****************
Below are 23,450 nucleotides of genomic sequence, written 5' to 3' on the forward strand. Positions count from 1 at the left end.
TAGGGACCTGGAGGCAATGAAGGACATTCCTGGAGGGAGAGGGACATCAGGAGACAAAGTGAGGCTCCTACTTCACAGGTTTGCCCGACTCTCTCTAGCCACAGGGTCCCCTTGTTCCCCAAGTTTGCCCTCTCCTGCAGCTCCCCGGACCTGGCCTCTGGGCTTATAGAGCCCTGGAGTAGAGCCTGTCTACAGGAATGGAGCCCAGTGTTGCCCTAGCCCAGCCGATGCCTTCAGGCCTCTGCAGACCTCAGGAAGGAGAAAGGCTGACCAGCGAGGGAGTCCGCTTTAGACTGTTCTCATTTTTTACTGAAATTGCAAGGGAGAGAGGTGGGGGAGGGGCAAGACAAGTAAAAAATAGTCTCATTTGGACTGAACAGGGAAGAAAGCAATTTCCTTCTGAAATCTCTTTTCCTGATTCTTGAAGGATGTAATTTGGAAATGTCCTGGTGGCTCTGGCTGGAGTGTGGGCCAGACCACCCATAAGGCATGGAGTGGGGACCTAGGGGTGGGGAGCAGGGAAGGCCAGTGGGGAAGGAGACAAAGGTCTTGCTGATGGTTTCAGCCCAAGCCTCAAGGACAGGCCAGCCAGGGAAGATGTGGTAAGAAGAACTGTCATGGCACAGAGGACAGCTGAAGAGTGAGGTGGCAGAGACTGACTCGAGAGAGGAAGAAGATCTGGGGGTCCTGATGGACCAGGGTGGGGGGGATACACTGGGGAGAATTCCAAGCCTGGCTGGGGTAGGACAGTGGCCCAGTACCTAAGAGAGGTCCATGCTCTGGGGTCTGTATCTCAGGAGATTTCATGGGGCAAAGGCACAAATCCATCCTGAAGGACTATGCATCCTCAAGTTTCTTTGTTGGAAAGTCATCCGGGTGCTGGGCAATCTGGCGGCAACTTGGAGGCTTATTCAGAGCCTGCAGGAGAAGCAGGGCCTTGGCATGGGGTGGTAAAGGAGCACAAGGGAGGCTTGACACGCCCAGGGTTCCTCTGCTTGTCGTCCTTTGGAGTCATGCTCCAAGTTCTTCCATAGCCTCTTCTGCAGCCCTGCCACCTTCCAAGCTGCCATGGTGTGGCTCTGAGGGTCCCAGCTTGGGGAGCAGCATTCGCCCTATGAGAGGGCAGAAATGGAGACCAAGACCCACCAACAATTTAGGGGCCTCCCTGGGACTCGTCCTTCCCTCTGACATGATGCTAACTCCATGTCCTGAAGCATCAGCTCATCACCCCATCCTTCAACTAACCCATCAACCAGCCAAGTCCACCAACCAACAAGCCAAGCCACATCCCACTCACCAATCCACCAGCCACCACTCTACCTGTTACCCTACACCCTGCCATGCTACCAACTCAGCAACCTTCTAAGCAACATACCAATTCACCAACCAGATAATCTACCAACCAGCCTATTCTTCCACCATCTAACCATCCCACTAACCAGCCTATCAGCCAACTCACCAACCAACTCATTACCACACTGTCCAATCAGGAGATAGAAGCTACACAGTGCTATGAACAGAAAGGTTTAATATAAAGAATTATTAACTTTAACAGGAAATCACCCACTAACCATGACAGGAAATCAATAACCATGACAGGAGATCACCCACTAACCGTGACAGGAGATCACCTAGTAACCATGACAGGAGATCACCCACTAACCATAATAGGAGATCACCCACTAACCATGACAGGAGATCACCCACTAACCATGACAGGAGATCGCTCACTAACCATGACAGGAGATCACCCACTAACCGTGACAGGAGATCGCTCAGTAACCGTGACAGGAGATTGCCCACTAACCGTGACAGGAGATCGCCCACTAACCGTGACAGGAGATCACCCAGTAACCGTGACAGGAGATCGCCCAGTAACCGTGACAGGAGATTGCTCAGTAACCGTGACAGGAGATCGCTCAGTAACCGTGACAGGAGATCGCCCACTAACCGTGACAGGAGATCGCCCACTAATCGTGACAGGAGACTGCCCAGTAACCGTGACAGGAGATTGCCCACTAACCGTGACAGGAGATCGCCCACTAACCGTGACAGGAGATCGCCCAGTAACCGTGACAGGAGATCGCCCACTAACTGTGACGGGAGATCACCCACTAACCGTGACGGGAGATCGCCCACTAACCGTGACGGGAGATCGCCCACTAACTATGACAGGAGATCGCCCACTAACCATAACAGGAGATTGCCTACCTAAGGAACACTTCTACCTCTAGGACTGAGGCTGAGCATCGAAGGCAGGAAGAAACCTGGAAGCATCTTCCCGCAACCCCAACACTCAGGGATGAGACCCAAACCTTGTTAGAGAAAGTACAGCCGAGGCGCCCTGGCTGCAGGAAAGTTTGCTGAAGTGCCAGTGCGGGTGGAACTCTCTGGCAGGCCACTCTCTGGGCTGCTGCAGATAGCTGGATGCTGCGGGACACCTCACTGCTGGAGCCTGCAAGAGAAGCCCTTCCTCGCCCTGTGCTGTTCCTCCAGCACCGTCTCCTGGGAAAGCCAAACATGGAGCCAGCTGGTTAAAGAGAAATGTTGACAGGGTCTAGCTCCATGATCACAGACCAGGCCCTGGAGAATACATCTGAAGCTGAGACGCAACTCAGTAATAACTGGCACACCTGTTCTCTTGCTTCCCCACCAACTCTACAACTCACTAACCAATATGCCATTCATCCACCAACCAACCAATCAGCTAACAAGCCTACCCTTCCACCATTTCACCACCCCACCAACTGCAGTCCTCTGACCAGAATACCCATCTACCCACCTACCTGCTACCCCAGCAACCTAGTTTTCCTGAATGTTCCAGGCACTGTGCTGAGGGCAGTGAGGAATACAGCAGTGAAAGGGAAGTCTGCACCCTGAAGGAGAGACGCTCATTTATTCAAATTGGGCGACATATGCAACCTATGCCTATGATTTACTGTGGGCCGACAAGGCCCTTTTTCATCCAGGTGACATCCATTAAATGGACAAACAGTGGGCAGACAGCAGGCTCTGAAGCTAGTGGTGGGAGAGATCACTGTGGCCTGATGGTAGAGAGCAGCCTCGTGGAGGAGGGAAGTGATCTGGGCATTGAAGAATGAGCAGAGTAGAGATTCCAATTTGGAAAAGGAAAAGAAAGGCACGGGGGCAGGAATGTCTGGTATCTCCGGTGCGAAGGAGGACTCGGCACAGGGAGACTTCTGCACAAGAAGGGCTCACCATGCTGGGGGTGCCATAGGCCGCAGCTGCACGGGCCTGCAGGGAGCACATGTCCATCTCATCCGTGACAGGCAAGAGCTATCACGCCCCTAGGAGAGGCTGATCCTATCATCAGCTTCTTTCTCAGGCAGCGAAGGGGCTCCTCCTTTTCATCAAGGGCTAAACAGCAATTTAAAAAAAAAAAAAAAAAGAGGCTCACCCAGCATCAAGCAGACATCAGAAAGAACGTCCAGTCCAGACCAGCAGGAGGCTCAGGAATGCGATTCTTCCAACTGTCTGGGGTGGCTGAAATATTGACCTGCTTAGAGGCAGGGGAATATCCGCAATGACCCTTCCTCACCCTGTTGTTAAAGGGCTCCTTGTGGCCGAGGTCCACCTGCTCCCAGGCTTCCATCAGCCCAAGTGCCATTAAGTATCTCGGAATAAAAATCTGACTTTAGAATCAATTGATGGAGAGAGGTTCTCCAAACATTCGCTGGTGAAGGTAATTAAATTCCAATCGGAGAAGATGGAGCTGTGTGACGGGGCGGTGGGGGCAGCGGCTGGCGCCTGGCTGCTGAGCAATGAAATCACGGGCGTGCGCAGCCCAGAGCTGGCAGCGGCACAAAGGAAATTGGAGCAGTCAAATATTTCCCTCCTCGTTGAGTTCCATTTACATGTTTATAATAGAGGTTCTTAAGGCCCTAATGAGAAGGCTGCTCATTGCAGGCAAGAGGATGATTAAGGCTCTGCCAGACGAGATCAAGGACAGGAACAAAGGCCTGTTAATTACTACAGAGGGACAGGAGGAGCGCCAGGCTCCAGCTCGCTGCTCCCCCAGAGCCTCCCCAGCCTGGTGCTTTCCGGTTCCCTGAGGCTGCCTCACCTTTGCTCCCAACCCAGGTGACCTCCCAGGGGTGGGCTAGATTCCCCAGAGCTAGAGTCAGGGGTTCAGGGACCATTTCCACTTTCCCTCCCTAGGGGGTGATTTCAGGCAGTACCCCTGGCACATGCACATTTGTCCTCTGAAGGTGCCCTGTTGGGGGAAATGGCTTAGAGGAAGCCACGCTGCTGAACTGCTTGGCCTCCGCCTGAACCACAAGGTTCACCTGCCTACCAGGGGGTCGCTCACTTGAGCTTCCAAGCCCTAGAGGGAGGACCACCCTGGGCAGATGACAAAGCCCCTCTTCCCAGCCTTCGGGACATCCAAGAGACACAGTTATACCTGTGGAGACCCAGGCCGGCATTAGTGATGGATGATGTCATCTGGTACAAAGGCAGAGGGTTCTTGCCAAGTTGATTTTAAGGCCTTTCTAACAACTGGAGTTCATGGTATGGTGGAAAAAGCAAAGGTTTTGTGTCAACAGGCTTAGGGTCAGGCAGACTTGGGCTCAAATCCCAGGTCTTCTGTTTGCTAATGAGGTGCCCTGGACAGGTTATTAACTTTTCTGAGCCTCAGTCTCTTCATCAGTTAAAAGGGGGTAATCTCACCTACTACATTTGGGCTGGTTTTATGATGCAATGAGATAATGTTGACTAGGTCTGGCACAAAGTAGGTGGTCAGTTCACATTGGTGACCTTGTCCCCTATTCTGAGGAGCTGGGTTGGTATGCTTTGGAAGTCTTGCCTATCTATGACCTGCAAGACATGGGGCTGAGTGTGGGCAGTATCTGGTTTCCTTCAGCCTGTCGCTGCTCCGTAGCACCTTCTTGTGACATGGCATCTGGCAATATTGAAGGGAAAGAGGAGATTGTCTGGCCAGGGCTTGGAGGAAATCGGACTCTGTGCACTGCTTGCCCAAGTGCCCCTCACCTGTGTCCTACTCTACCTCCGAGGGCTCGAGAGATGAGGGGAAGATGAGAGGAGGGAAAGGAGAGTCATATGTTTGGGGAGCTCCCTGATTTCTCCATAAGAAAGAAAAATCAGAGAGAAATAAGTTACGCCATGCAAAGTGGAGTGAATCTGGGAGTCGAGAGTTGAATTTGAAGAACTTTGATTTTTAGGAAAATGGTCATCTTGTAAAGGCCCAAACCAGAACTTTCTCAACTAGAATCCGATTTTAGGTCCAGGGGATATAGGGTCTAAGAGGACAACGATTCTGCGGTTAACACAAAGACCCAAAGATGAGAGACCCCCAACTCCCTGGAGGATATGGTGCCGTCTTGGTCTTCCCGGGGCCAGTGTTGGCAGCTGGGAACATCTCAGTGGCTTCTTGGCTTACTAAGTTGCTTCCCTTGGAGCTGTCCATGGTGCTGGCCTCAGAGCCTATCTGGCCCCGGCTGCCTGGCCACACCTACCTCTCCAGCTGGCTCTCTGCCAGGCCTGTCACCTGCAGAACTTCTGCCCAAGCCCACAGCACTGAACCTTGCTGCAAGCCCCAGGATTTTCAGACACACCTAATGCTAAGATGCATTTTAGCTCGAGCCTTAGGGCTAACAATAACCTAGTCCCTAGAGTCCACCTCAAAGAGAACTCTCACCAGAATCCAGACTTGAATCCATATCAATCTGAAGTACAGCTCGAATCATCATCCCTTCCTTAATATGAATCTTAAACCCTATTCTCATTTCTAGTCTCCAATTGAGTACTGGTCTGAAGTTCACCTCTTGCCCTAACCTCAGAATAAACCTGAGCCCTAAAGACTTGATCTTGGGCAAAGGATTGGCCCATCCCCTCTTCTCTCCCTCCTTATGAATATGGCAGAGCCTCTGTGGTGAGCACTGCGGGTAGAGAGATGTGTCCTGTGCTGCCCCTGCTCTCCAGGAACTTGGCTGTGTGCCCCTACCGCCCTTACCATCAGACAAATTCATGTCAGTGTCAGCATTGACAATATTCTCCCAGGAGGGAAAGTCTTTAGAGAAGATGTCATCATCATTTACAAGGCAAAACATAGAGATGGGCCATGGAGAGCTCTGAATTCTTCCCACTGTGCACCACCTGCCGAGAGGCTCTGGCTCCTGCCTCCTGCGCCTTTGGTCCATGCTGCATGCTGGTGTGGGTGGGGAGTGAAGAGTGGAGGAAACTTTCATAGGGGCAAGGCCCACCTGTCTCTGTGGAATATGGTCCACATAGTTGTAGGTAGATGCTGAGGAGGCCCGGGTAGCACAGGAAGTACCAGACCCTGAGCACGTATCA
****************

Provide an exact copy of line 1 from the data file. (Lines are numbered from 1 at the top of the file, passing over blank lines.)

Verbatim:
Below are 23,450 nucleotides of genomic sequence, written 5' to 3' on the forward strand. Positions count from 1 at the left end.